Usually we opt to let the magic of Christmas unfold in our own living room, and we’ve dedicated a decade of Decembers to creating our very own holiday traditions. On Christmas day it’s usually just the four of us, hanging out in Christmas pajamas while approximately 2,815 miles away our families are gathered around tables, playing cards, sharing turkeys and hams and prime ribs, exchanging gifts, and celebrating the season. We dial into the celebration; the phone gets passed around the happy chaos and we chat with most everyone for a minute or two. In recent years the call sometimes happens via Facetime (which can get awkward because of the whole Christmas pajama thing).
This year we decided to heck with that phone call, and hopped on a plane instead. A plane to Nebraska, in the winter, that departed at the brutal hour of 4:50 AM. (Full disclosure: direct flights to Maui with a lovely 10 AM departure time were actually less expensive… but it’s not like that tempted us or anything.)
For the first time in years, we were home for the holidays. We bounced between all the special meals, gift exchanges, and celebrations. We met the newest family members and hugged the oldest. I’m not sure what was used more at my parents’ house: the pool table or the kitchen table? The kids especially loved cousin time, which included shooting clay pigeons, epic late night games of Parcheesi and Pitch, and a few country road driving lessons in my dad’s Dodge Dakota, which has a manual transmission. What a great way to humble overly confident new drivers!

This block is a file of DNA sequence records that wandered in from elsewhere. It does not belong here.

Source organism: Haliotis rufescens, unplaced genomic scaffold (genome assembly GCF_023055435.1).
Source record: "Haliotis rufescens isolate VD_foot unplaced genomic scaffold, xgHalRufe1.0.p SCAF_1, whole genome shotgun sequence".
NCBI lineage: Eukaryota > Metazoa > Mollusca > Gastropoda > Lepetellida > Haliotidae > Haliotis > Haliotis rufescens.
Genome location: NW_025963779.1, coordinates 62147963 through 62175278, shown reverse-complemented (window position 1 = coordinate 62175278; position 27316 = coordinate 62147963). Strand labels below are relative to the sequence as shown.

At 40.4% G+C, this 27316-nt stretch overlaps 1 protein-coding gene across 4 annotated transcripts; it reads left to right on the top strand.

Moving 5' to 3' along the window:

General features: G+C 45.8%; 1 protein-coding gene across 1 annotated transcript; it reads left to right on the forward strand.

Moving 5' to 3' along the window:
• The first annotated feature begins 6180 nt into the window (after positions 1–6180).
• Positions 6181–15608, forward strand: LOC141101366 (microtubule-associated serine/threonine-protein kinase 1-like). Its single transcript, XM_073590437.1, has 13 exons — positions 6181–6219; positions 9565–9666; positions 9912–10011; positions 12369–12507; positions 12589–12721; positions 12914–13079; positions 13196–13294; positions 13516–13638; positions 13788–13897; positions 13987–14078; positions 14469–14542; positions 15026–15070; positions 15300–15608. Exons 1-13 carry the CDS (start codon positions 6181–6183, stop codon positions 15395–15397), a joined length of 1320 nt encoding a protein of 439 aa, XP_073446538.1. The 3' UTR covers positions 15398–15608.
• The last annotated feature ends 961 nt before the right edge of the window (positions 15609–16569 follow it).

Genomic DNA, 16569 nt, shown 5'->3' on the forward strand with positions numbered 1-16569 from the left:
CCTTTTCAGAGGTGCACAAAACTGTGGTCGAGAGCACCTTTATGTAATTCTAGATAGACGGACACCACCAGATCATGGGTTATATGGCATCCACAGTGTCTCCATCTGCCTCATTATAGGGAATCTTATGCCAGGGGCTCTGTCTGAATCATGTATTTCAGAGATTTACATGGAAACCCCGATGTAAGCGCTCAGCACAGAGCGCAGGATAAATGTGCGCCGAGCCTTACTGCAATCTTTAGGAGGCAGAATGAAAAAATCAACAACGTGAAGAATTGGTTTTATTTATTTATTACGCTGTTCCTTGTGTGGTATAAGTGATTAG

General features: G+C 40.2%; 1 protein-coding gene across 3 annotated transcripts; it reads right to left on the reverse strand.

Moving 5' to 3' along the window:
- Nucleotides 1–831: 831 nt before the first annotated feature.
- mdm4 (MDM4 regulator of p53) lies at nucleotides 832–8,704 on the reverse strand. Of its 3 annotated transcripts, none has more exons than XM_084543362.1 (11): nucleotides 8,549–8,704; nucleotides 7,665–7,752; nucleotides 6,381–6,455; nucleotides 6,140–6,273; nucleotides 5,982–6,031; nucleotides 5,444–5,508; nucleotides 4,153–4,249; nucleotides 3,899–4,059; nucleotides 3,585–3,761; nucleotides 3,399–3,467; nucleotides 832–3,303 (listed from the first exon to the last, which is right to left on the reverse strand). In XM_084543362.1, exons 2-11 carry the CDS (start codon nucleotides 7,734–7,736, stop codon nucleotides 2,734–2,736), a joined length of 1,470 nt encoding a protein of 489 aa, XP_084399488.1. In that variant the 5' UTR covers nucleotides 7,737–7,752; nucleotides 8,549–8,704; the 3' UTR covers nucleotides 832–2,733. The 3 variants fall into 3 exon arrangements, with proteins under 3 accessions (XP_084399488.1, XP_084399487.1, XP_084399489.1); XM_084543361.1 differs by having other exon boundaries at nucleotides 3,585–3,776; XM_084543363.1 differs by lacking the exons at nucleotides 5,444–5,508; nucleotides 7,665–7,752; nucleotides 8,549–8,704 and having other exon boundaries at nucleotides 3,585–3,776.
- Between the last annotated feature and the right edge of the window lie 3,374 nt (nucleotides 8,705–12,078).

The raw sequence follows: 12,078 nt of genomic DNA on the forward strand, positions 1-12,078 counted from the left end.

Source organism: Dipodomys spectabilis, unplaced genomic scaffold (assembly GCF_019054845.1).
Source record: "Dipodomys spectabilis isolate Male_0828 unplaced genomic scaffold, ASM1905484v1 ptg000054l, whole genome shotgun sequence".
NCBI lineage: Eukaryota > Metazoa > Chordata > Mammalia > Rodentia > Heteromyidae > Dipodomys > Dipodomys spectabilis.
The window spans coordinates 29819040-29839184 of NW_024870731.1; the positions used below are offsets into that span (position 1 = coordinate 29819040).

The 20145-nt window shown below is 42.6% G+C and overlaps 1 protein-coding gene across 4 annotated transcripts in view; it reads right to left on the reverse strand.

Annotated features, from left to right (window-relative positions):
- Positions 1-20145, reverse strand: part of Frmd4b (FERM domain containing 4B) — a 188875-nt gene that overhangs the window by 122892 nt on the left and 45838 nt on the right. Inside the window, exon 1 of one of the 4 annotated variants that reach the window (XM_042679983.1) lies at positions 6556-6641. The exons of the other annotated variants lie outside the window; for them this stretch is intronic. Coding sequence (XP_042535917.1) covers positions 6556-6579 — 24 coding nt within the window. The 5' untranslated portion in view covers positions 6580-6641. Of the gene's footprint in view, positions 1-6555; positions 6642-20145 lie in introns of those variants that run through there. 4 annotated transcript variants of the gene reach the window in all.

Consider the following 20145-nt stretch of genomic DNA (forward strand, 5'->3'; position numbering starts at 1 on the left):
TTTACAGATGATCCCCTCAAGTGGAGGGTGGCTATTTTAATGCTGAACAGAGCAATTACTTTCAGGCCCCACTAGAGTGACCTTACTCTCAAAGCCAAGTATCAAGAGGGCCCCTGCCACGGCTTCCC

I declare food the official love language of the Midwest. We were spoiled with beef tenderloin, homemade ice cream, casseroles, ribs, homemade stuffing, and the best hot hamburgers we’ve ever had. Clark whipped up several batches of his world famous cinnamon rolls, and I contributed a few soups to our week. It seemed someone was always cooking, planning for cooking, or shopping for cooking.
We managed to put together not one but two 1000 piece puzzles in the time we were back. The first was slammed out on Christmas day with over 10 people rotating in and out of the puzzle table. The second took a little longer with a smaller crew, but in the end Nola got her moose!
We’ve haven’t lived in Nebraska for over 20 years, but we still have the most incredible friends back there. The kind who know you’re in town, so they offer you keys to one of their cars for a week. The kind who Clark casually mentions he’d like to get the kids out pheasant hunting, and the next thing you know we have a back seat full of gear and plan in place. Clark misses pheasant hunting almost as much as his buddies, so this was a highlight of the trip for sure. I know Sam won’t ever forget it: a trip to get his first pheasant on the same day as his first ditch dive! (Clark takes responsibility: it was icy, and he told Sam to jam the brakes to check road conditions. Not tap. Jam.) Thank goodness for wide open roads, flat terrain, buried telephone lines, and the farmer with a tow chain who pulled them out! Oh, and also thankful that the owner of this borrowed vehicle got a good laugh out of the story!
On New Year’s Eve we enjoyed a family dinner, and then headed to a party at our friends’ home in Arlington. Elle came along, and we recreated the hilarious photo of her holding champagne and Ramen from two years ago in Hawaii. Cheers to 2020!
This trip was a blur of hellos and goodbyes. We didn’t get to see everyone we hoped, but we crammed in as much as possible.
Until now the kids only remembered Nebraska’s never-ending green fields, stormy nights, and sunshine-filled days of swimming. Now they will remember a different season in a familiar place, where the one constant is family.
Merriest Christmas, and Happiest New Year!